Apparently for Daniel Peterson—Mormonism’s most prominent living apologist who is also the leading LDS scholar on Islam—denying that Jesus is the Lord and Savior who died on the cross and rose from the dead isn’t enough to make one a false prophet. He writes, “I’m not sure whether Muhammad was a prophet or not.” Yes, he really did say that.
What follows is a summary of some key points in the discussion that ensued.
Rob Bowman replies to Daniel Peterson, “Why haven’t you simply prayed about it? Don’t you believe that if you ask God in faith, he will make known to you whether someone is a prophet or not?”
Peterson ducks the question with, “Why do you assume that I haven’t?” And he goes on to shrug it off:
Whether Muhammad was or was not a prophet is not a matter of existential concern to me, and would make no difference to the way I live my life. I have found the gospel and church of Jesus Christ, and I don’t think God really cares that much about answering questions of merely antiquarian curiosity.
He then does some fancy dancing:
I’m inclined to think that Muhammad was not a full prophet in the LDS understanding of the word. But I was impressed, years ago, by the way in which what I believe to be his authentic call narrative matches ancient Semitic throne theophany visions, and I’m open to the theoretical possibility that the text of the Qur’an as we now possess it may not quite accurately represent his teachings — and that it is, specifically, the relative handful of anti-Christian verses in the current text that may have been inserted after his death, when the Muslim community came into fierce military conflict with the (Christian) Byzantine empire. Those who know Arabic, and particularly the way in which jahili poetry and the Qur’an are structured, will readily understand how easy it is to insert (or excise) a verse without detection. So I don’t altogether rule out the possibility that, in the case of Muhammad, we may be dealing with distorted information about a genuine ancient prophet of some sort. To decide whether he was or was not a prophet, at this juncture, would be, in my judgment, to go beyond the evidence. But I’m entirely willing to defer to the decisions of those who have plainly given this question more thought than I have and know more about the topic.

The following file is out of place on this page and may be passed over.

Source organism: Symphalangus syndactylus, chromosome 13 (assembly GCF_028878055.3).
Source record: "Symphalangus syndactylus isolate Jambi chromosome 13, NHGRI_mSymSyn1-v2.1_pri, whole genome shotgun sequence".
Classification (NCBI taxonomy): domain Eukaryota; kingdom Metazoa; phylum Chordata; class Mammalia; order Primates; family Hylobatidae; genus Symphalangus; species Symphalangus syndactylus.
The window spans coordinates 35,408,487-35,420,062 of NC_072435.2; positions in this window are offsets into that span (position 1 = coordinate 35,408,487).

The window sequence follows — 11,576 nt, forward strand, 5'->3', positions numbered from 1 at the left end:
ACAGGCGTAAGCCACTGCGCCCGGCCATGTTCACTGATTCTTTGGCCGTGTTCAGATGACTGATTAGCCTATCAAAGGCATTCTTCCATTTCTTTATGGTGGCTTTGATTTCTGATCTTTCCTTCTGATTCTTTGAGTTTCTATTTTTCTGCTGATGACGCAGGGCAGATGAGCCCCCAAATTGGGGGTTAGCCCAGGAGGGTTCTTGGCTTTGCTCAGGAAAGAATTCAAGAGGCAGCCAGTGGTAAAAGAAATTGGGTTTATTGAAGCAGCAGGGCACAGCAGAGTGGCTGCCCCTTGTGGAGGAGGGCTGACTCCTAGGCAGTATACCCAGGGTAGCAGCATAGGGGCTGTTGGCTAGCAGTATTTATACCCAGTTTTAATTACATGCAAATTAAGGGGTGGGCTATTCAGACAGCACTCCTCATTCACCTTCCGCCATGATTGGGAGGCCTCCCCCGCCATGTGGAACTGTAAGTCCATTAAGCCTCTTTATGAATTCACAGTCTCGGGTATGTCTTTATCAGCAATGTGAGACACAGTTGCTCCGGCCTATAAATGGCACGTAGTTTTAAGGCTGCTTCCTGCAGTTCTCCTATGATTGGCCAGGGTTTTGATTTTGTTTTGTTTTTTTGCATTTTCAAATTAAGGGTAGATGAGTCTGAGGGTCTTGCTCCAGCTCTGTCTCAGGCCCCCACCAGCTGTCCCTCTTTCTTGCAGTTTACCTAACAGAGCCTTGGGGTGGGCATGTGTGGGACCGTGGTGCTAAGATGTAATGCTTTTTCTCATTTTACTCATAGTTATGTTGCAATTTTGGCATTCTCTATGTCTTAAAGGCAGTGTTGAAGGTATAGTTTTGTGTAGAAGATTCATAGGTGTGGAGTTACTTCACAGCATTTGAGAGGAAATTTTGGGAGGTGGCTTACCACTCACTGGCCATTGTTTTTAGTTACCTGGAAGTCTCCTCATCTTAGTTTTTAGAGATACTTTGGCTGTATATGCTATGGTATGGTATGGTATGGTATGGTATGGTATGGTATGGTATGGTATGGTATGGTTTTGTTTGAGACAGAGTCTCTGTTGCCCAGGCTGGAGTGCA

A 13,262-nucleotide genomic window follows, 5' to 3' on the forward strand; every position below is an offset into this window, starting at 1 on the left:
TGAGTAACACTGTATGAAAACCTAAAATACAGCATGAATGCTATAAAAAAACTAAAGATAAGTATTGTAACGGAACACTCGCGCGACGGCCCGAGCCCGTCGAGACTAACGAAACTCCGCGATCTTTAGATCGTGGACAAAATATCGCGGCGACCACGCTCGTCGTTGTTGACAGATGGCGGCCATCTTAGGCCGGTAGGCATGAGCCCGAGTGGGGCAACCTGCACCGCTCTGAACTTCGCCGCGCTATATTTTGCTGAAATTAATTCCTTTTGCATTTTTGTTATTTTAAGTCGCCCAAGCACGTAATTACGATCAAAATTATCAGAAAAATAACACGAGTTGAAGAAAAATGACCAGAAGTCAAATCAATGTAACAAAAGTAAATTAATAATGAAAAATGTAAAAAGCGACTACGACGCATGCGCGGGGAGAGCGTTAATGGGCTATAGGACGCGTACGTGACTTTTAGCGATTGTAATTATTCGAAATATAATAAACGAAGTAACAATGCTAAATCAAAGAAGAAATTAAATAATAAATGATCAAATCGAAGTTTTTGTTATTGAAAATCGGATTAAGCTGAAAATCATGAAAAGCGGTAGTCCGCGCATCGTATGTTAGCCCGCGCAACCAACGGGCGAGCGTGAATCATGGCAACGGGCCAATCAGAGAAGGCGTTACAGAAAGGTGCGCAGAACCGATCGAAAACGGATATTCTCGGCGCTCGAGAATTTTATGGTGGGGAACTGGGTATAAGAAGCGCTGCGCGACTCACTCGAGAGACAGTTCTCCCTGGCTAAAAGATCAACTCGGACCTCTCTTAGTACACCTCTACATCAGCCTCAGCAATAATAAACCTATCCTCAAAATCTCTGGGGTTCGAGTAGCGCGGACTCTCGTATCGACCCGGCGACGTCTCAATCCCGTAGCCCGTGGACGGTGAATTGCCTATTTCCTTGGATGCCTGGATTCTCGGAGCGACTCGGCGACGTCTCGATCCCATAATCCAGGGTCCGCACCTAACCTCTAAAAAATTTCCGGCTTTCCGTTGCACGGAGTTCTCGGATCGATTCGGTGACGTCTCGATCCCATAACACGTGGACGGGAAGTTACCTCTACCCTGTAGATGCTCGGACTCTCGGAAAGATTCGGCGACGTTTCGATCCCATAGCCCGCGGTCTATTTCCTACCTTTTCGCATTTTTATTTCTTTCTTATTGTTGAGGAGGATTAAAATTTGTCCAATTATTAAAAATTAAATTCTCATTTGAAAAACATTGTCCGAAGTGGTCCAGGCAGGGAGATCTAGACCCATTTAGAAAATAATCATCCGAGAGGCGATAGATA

I had asked you if you didn’t believe, as a Mormon, that God would give you an answer if you asked him about an alleged prophet. You ducked that question…
From your earlier statement that you didn’t know if Muhammad was a prophet I can see only two possible conclusions: (1) you asked God if Muhammad was his prophet and didn’t get an answer, or (2) you didn’t ask. Scenario (1) doesn’t fit the LDS doctrine of revelation, which is why I tend to think scenario (2) is the reality. Your comment quoted above would seem to confirm my assumption, since someone who claims not to care if Muhammad was a prophet is unlikely to bother asking God about it.
To your statement quoted above I might retort that whether Joseph Smith was or was not a prophet is not a matter of existential concern to me and would make no difference to the way I live my life, but that would be a lie. If I knew that Joseph Smith was a prophet of God, I would become a Mormon. Likewise, if I knew that Muhammad was a prophet of God, I would become a Muslim. Since Islam is incompatible with both Mormonism and orthodox Christianity, neither one of us can plausibly claim not to know if Muhammad was a prophet of God; our choice to remain where we are proves we have answered that question in the negative. And the question of whether Muhammad was a true prophet of God certainly ought to be a matter of existential concern to anyone who claims to care about God’s truth and who is an expert on Islam!